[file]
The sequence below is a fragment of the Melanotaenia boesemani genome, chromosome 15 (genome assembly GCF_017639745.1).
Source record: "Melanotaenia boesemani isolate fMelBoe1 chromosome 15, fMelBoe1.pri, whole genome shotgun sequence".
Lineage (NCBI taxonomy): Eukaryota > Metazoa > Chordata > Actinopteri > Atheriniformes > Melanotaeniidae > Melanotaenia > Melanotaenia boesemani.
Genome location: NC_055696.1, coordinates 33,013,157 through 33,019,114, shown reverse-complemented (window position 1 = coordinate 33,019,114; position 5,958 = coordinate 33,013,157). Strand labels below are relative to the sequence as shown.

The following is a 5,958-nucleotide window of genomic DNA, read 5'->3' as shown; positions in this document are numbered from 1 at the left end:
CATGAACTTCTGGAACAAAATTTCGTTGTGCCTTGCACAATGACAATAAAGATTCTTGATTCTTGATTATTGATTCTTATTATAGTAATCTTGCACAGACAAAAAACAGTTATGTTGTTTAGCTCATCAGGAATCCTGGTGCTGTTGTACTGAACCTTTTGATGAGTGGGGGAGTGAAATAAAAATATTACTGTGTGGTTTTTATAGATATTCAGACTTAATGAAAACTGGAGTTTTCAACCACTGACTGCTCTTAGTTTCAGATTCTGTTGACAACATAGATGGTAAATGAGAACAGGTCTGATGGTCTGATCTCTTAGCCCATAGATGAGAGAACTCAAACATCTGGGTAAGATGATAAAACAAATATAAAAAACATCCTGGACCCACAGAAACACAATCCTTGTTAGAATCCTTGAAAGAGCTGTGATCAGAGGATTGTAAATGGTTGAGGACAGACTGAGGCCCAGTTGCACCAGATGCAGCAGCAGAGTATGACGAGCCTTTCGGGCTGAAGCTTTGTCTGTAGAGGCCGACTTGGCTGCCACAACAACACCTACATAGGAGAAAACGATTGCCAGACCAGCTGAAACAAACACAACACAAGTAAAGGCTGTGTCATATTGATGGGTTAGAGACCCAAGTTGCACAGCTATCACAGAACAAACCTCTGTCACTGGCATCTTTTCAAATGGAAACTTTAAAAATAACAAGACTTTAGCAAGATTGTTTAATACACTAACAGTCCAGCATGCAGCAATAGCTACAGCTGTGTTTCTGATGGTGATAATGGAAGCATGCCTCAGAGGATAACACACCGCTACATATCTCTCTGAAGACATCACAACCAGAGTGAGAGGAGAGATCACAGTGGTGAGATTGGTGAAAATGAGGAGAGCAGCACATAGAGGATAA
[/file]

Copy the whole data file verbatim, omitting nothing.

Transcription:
The sequence below is a fragment of the Melanotaenia boesemani genome, chromosome 15 (genome assembly GCF_017639745.1).
Source record: "Melanotaenia boesemani isolate fMelBoe1 chromosome 15, fMelBoe1.pri, whole genome shotgun sequence".
Lineage (NCBI taxonomy): Eukaryota > Metazoa > Chordata > Actinopteri > Atheriniformes > Melanotaeniidae > Melanotaenia > Melanotaenia boesemani.
Genome location: NC_055696.1, coordinates 33,013,157 through 33,019,114, shown reverse-complemented (window position 1 = coordinate 33,019,114; position 5,958 = coordinate 33,013,157). Strand labels below are relative to the sequence as shown.

The following is a 5,958-nucleotide window of genomic DNA, read 5'->3' as shown; positions in this document are numbered from 1 at the left end:
CATGAACTTCTGGAACAAAATTTCGTTGTGCCTTGCACAATGACAATAAAGATTCTTGATTCTTGATTATTGATTCTTATTATAGTAATCTTGCACAGACAAAAAACAGTTATGTTGTTTAGCTCATCAGGAATCCTGGTGCTGTTGTACTGAACCTTTTGATGAGTGGGGGAGTGAAATAAAAATATTACTGTGTGGTTTTTATAGATATTCAGACTTAATGAAAACTGGAGTTTTCAACCACTGACTGCTCTTAGTTTCAGATTCTGTTGACAACATAGATGGTAAATGAGAACAGGTCTGATGGTCTGATCTCTTAGCCCATAGATGAGAGAACTCAAACATCTGGGTAAGATGATAAAACAAATATAAAAAACATCCTGGACCCACAGAAACACAATCCTTGTTAGAATCCTTGAAAGAGCTGTGATCAGAGGATTGTAAATGGTTGAGGACAGACTGAGGCCCAGTTGCACCAGATGCAGCAGCAGAGTATGACGAGCCTTTCGGGCTGAAGCTTTGTCTGTAGAGGCCGACTTGGCTGCCACAACAACACCTACATAGGAGAAAACGATTGCCAGACCAGCTGAAACAAACACAACACAAGTAAAGGCTGTGTCATATTGATGGGTTAGAGACCCAAGTTGCACAGCTATCACAGAACAAACCTCTGTCACTGGCATCTTTTCAAATGGAAACTTTAAAAATAACAAGACTTTAGCAAGATTGTTTAATACACTAACAGTCCAGCATGCAGCAATAGCTACAGCTGTGTTTCTGATGGTGATAATGGAAGCATGCCTCAGAGGATAACACACCGCTACATATCTCTCTGAAGACATCACAACCAGAGTGAGAGGAGAGATCACAGTGGTGAGATTGGTGAAAATGAGGAGAGCAGCACATAGAGGATAA